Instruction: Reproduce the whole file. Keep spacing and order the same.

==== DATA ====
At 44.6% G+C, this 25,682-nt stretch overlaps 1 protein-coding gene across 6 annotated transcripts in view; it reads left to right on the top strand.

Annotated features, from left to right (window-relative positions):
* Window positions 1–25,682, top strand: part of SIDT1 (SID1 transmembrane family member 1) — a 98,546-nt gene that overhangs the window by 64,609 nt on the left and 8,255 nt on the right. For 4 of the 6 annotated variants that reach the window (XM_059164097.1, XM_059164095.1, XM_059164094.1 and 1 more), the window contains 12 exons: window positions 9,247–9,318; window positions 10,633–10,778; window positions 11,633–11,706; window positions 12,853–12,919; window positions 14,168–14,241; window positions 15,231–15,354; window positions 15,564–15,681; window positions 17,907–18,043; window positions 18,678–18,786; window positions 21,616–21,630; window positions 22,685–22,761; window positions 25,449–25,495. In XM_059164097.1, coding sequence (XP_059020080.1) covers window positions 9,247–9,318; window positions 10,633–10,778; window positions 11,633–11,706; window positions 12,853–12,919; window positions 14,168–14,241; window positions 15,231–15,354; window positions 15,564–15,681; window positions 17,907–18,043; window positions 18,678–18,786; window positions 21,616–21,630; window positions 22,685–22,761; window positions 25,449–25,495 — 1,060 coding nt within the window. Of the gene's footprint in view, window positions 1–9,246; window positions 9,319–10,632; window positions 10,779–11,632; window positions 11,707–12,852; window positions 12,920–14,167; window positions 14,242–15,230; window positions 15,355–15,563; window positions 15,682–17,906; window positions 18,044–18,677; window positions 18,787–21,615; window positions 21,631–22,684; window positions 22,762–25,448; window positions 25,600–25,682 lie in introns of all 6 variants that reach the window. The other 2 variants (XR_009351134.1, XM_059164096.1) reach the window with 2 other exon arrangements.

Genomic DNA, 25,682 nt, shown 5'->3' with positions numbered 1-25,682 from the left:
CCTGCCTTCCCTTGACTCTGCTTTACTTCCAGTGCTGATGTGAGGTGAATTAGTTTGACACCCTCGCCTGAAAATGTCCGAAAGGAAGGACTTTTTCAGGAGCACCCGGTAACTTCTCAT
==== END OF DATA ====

At 44.6% G+C, this 25,682-nt stretch overlaps 1 protein-coding gene across 6 annotated transcripts in view; it reads left to right on the top strand.

Annotated features, from left to right (window-relative positions):
* Window positions 1–25,682, top strand: part of SIDT1 (SID1 transmembrane family member 1) — a 98,546-nt gene that overhangs the window by 64,609 nt on the left and 8,255 nt on the right. For 4 of the 6 annotated variants that reach the window (XM_059164097.1, XM_059164095.1, XM_059164094.1 and 1 more), the window contains 12 exons: window positions 9,247–9,318; window positions 10,633–10,778; window positions 11,633–11,706; window positions 12,853–12,919; window positions 14,168–14,241; window positions 15,231–15,354; window positions 15,564–15,681; window positions 17,907–18,043; window positions 18,678–18,786; window positions 21,616–21,630; window positions 22,685–22,761; window positions 25,449–25,495. In XM_059164097.1, coding sequence (XP_059020080.1) covers window positions 9,247–9,318; window positions 10,633–10,778; window positions 11,633–11,706; window positions 12,853–12,919; window positions 14,168–14,241; window positions 15,231–15,354; window positions 15,564–15,681; window positions 17,907–18,043; window positions 18,678–18,786; window positions 21,616–21,630; window positions 22,685–22,761; window positions 25,449–25,495 — 1,060 coding nt within the window. Of the gene's footprint in view, window positions 1–9,246; window positions 9,319–10,632; window positions 10,779–11,632; window positions 11,707–12,852; window positions 12,920–14,167; window positions 14,242–15,230; window positions 15,355–15,563; window positions 15,682–17,906; window positions 18,044–18,677; window positions 18,787–21,615; window positions 21,631–22,684; window positions 22,762–25,448; window positions 25,600–25,682 lie in introns of all 6 variants that reach the window. The other 2 variants (XR_009351134.1, XM_059164096.1) reach the window with 2 other exon arrangements.

Genomic DNA, 25,682 nt, shown 5'->3' with positions numbered 1-25,682 from the left:
CCTGCCTTCCCTTGACTCTGCTTTACTTCCAGTGCTGATGTGAGGTGAATTAGTTTGACACCCTCGCCTGAAAATGTCCGAAAGGAAGGACTTTTTCAGGAGCACCCGGTAACTTCTCAT